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Association director has history of success

UNION-TRIBUNE UNION-TRIBUNE
http://www.signonsandiego.com/news/northcounty/20040324-9999-news_m1m24tfbor.html

March 24, 2004

BORREGO SPRINGS Betsy Knaak is proud to have botanical illustrations by the late Henry R. Mockel at the Borrego Desert Nature Center.

She said she was struck by their beauty when she visited the artist's widow in 1995.

"I saw these beautiful prints. This was something I always wanted to do for the Natural History Association, and now having the nature center, we were able to do this."

Knaak is the executive director of the Anza-Borrego Desert Natural History Association, which operates the center.

The exhibit of Mockel's work runs through June 27.

"This is going to be very exciting," Knaak said. "I think people will respond to them . . . The art is so pretty."

Knaak, 50, started working for the Natural History Association in 1984 and was promoted to executive director in 1990. She works out of a spacious area that serves as offices, board room and storage area for research materials, around the corner from the Borrego Desert Nature Center at 652 Palm Canyon Drive.

In addition to arranging exhibits, Knaak is in charge of planning for the association and selecting merchandise for the nature center.

Many items for sale at the center relate to the desert, and most books are published by the local natural history association. There are books about the area's history as well as guides to birds and flowers found in the desert.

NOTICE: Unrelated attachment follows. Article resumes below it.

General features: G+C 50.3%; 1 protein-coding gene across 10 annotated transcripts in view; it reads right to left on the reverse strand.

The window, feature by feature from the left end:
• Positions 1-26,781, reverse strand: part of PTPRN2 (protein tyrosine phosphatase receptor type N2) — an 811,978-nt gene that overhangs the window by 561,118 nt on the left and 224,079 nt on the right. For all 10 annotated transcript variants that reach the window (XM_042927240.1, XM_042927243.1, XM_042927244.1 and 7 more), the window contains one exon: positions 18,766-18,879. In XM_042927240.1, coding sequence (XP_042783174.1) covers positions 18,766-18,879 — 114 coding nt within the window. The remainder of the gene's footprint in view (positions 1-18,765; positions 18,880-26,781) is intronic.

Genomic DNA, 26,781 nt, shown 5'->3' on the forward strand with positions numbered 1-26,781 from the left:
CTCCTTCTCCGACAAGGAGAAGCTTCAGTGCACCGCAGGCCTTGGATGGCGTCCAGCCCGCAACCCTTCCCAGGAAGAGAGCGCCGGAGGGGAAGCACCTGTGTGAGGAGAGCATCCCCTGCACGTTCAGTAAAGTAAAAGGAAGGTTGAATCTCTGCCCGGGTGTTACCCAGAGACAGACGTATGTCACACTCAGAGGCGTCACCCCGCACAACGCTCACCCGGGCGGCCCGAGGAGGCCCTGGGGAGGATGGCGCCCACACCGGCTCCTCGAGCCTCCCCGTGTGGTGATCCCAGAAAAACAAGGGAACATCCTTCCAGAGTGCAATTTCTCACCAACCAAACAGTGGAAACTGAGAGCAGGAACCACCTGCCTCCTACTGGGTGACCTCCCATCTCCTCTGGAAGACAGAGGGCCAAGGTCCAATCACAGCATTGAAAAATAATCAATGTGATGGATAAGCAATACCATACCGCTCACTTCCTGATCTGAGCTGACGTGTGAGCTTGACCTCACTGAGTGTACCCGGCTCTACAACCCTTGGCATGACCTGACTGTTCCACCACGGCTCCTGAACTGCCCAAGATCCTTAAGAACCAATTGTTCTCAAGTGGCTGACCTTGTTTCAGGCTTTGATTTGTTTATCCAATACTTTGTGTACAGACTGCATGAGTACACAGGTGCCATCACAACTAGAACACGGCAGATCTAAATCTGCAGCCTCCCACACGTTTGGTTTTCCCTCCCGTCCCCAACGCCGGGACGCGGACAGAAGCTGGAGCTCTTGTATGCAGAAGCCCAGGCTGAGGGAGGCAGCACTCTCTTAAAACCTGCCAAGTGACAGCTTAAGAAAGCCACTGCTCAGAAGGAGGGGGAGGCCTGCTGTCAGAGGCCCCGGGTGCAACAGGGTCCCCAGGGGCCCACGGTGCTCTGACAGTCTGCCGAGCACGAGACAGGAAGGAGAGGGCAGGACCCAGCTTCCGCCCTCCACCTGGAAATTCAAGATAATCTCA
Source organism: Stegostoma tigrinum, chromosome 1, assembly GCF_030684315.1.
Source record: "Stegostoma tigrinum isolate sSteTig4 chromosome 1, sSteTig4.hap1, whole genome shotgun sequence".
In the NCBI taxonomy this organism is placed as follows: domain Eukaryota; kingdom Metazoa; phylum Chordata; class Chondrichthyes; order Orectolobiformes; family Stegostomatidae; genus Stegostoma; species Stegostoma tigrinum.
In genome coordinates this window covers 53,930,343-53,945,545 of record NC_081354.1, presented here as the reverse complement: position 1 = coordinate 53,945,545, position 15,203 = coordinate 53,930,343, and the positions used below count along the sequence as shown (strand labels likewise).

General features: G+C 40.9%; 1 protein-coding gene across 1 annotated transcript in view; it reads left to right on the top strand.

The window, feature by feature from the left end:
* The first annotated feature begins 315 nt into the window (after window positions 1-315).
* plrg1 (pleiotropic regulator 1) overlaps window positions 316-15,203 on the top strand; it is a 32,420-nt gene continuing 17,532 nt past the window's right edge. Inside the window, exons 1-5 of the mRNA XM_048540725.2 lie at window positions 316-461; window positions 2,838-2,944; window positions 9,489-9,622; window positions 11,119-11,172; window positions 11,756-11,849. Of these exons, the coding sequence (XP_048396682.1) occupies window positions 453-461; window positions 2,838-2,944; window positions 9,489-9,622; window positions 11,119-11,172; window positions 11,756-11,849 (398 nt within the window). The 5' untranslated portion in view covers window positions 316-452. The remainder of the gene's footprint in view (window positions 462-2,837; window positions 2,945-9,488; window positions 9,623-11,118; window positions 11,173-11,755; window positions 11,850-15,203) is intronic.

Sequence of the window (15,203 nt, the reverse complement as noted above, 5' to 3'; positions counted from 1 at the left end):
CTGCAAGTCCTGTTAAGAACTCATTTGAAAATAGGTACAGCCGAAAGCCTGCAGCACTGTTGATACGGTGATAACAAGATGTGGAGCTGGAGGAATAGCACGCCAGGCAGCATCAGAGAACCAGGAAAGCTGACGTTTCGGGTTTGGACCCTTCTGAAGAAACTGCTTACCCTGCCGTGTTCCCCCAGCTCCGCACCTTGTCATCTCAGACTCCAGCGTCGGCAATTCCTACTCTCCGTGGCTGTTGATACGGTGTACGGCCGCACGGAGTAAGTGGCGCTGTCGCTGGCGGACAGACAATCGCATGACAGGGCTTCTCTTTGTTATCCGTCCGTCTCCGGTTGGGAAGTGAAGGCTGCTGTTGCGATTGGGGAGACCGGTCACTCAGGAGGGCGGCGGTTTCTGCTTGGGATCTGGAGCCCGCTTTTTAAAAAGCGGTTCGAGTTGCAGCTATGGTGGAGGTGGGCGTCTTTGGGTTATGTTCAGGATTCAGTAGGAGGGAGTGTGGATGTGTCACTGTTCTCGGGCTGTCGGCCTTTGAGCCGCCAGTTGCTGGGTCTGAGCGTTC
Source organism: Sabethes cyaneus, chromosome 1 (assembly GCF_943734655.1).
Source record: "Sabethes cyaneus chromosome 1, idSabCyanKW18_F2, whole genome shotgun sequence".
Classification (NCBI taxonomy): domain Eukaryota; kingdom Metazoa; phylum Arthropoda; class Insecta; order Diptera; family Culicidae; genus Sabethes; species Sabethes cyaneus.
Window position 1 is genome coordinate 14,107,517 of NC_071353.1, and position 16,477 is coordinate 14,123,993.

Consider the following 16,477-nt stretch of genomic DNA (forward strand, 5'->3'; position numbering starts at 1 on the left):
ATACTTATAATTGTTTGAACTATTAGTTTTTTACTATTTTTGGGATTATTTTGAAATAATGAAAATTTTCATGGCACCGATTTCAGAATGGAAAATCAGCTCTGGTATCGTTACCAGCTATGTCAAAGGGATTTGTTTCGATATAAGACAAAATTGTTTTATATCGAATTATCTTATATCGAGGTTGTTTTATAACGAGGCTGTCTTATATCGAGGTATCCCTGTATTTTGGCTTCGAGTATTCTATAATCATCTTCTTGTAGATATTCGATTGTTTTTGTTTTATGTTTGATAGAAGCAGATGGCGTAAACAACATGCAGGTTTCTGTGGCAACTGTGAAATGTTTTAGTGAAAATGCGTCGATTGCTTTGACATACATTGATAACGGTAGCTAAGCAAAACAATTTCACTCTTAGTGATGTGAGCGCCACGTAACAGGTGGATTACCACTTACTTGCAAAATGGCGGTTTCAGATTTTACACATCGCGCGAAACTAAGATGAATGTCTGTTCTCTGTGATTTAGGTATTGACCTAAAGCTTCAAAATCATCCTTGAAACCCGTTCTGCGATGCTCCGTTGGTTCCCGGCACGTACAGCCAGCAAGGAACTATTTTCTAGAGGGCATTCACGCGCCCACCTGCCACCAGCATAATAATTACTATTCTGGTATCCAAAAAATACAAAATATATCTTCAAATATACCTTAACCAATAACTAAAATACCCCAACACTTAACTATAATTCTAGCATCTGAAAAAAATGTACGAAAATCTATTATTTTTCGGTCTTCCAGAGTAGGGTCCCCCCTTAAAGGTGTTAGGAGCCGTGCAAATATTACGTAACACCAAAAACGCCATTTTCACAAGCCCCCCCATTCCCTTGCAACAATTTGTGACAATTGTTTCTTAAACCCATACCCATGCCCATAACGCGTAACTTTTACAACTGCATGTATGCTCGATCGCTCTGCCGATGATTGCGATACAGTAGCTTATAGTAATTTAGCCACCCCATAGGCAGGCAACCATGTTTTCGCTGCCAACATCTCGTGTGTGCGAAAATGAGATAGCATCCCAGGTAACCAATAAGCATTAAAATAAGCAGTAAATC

Part of Knaak's job entails answering tourists' questions.

"A lot of people stop in at the center to find out what there is to do in the desert," she said.

Knaak moved to Borrego Springs in 1978 for a seasonal job at Anza-Borrego Desert State Park. She was studying park and recreation administration at San Diego State University.

She met the man who is now her husband, Manfred Knaak, here when he was a supervising state park ranger. They moved into the park residence at Tamarisk Grove soon after they were married in 1982.

"We had no telephone, only the park radio," Betsy Knaak said. "We trucked in drinking water. Sometimes Manfred would have to drive to the top of Yaqui Pass to call on the radio. We lived there for 10 years."

Their son, Alexander, was born while they lived in Tamarisk Grove. He is now 13.

Eventually, they moved into town to be closer to the schools.

"Those were wonderful years," she said of Tamarisk Grove. "There is wonderful bird watching in Tamarisk Grove. In the spring, we could bird-watch right from our breakfast room window. Sometimes I would see 20 or 25 species just over breakfast."

Manfred Knaak retired from the state park in 1997 and teaches anthropology at Imperial Valley College.

Betsy Knaak volunteers with other community groups. She is active with Friends of Borrego Springs Library, and she reads to students at the local elementary school.

"I go there once a week to read to the fourth-graders," she said. "I started volunteering at the elementary school when my son was in kindergarten."

She also was involved with starting the Borrego Springs Children's Center, a nonprofit licensed day care center, and she worked on the committee that brought about the Boys & Girls Club of Borrego Springs.

On weekends, Knaak teaches Sunday school at Community United Methodist Church in Borrego Springs.

For information about the Mockel exhibit, call (760) 767-3098.

Ruth Lepper is a freelance writer based in Ramona. A town focus for Borrego Springs, Julian or other backcountry towns is published each Wednesday. Do you have a story idea for one of these communities? For special events, please alert us four weeks in advance. We work ahead! Contact Julie Pendray at (760) 737-7562 or julie.pendray@uniontrib.com

source for this article:  http://www.signonsandiego.com/news/northcounty/20040324-9999-news_m1m24tfbor.html

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